> As in Logion 108, he has drunk the divine drink and so has been deified."
> (Seek to See Him, p. 113.) That seems to be the goal of the mystical
> experience for the Thomas community. The development of that point
> of view is a large part of that book. It will be developed further in
> April's next book (tentatively) titled The Original Gospel of Thomas:
> A History of the Gospel of Thomas and its Community).
April, "transformation into the divine" is problematic in light of the
text's separation of "the divine" into Father, Mother (= the HS, presumably)
and Son. All are made of the same spiritual "stuff" -and hence may be
regarded in some sense as being a single one, but yet many locutions seem
inconsistent with that - as in #61, where J is made to say "I was given from
the things of my Father". It seems that we have to posit a background
theology of both sameness and difference. Thus, if the "three words" are as
supposed in April's theory, it seems that the "divine name" cannot be
presumed to be that of "the Father" alone (as in Judaic theology?), but
rather a corporate name for various conjoined spiritual entities. That may,
however, not be an undesirable result, since one wouldn't expect to find an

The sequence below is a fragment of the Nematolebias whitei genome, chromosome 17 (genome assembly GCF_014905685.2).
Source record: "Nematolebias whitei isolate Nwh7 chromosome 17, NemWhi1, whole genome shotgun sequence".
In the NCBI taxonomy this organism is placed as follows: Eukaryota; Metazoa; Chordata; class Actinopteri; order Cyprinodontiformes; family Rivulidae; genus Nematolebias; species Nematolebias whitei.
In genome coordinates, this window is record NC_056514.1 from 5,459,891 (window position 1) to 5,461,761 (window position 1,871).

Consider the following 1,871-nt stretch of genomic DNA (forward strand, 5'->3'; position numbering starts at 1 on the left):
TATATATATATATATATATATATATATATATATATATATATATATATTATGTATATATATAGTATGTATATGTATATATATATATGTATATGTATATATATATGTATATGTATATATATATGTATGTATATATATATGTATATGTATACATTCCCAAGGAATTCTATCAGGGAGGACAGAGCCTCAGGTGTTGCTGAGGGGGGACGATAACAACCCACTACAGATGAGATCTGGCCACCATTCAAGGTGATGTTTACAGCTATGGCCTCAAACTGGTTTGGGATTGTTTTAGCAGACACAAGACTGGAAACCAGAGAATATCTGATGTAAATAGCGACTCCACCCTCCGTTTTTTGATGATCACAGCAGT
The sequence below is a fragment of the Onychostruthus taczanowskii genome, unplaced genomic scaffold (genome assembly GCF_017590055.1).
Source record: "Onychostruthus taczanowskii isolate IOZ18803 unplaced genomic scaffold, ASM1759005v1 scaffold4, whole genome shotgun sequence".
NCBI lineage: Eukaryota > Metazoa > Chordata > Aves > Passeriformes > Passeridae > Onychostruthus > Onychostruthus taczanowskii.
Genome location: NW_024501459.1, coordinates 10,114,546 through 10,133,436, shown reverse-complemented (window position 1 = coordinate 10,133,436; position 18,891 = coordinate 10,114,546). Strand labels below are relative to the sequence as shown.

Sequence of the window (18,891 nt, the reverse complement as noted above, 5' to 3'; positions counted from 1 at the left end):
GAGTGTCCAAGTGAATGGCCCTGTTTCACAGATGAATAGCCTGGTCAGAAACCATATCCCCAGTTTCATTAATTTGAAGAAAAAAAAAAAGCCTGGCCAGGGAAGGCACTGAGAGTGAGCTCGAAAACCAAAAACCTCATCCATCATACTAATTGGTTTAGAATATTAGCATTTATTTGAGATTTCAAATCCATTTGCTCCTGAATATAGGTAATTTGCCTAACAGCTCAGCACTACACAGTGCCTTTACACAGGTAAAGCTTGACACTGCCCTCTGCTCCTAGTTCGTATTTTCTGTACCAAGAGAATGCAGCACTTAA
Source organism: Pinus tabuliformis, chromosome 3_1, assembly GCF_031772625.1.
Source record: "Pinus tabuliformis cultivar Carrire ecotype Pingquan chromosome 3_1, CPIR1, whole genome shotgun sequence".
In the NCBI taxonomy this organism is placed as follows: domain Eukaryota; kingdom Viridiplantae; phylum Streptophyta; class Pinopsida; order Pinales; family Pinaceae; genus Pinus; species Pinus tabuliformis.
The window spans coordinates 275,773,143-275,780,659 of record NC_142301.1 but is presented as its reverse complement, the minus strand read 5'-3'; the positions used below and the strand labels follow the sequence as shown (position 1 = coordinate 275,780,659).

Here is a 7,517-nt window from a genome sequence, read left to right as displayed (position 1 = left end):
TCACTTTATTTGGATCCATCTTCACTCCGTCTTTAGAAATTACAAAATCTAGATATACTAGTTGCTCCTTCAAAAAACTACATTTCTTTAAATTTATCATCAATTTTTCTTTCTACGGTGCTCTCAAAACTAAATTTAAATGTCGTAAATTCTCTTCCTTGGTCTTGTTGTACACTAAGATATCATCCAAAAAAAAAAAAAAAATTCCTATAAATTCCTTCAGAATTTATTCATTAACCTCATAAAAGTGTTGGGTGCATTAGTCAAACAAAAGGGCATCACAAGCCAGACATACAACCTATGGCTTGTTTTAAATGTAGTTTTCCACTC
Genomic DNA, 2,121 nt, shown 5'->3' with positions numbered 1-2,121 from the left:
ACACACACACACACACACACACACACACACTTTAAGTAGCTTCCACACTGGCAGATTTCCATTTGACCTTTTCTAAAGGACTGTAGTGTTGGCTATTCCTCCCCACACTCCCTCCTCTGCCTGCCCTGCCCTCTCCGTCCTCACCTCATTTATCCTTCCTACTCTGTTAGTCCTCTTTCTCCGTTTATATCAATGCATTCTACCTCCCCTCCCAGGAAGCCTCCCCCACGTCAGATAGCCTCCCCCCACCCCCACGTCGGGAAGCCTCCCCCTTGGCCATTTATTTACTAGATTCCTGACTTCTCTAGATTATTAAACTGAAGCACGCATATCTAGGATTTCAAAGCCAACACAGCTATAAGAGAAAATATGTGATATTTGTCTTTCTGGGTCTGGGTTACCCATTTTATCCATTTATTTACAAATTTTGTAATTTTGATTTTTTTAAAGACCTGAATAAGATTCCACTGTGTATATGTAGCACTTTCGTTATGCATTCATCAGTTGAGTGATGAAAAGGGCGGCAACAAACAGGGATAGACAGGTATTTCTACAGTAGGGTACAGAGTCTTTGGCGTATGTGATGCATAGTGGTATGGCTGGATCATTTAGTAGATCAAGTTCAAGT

unalloyed Judaic concept in Thomas - at least to my way of thinking.
- Michael Grondin wrote:
That having been said, I'll continue on with your interesting point:
> why would they stone THOMAS for repeating a blasphemy of JESUS?<snip>
Uttering the name of God was blaspheme, whether you were the first
to say it or simply repeating another--according to the Rabbis, it
was the only blaspheme (San.7.6).
We find in the Community Rule:
"If any man has uttered the [Most] Venerable Name even though
frivolously, or as a result of shock or for any other reason
whatever, while reading the Book or blessing, he shall be dismissed
and shall return to the Council of the Community no more."(1QS VI.27-
VII.1, G.Vermes' rendering).
In the list of rules and consequences in 1QS VI.25-VII.18, it is the
only one punished by immediate expulsion.